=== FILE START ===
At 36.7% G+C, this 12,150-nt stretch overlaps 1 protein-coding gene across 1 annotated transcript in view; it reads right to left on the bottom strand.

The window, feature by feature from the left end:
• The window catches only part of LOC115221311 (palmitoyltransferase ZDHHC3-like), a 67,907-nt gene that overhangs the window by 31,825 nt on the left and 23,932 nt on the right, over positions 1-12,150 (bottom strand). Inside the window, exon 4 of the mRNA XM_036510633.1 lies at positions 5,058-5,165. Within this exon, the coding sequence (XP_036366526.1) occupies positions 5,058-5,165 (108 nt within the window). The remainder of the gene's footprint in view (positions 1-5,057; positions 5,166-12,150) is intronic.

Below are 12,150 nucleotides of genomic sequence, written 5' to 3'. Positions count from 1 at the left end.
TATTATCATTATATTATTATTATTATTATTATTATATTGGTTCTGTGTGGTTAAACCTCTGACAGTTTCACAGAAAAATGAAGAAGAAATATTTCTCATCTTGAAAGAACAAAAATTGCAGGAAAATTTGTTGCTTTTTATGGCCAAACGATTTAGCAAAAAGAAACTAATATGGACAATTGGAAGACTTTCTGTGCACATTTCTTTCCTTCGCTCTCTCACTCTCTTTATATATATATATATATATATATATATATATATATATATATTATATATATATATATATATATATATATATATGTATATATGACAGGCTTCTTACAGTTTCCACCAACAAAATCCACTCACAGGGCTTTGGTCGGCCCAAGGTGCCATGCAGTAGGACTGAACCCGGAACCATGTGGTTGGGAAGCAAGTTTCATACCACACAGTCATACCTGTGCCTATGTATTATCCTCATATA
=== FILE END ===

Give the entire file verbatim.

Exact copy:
At 36.7% G+C, this 12,150-nt stretch overlaps 1 protein-coding gene across 1 annotated transcript in view; it reads right to left on the bottom strand.

The window, feature by feature from the left end:
• The window catches only part of LOC115221311 (palmitoyltransferase ZDHHC3-like), a 67,907-nt gene that overhangs the window by 31,825 nt on the left and 23,932 nt on the right, over positions 1-12,150 (bottom strand). Inside the window, exon 4 of the mRNA XM_036510633.1 lies at positions 5,058-5,165. Within this exon, the coding sequence (XP_036366526.1) occupies positions 5,058-5,165 (108 nt within the window). The remainder of the gene's footprint in view (positions 1-5,057; positions 5,166-12,150) is intronic.

Below are 12,150 nucleotides of genomic sequence, written 5' to 3'. Positions count from 1 at the left end.
TATTATCATTATATTATTATTATTATTATTATTATATTGGTTCTGTGTGGTTAAACCTCTGACAGTTTCACAGAAAAATGAAGAAGAAATATTTCTCATCTTGAAAGAACAAAAATTGCAGGAAAATTTGTTGCTTTTTATGGCCAAACGATTTAGCAAAAAGAAACTAATATGGACAATTGGAAGACTTTCTGTGCACATTTCTTTCCTTCGCTCTCTCACTCTCTTTATATATATATATATATATATATATATATATATATATATATTATATATATATATATATATATATATATATATGTATATATGACAGGCTTCTTACAGTTTCCACCAACAAAATCCACTCACAGGGCTTTGGTCGGCCCAAGGTGCCATGCAGTAGGACTGAACCCGGAACCATGTGGTTGGGAAGCAAGTTTCATACCACACAGTCATACCTGTGCCTATGTATTATCCTCATATA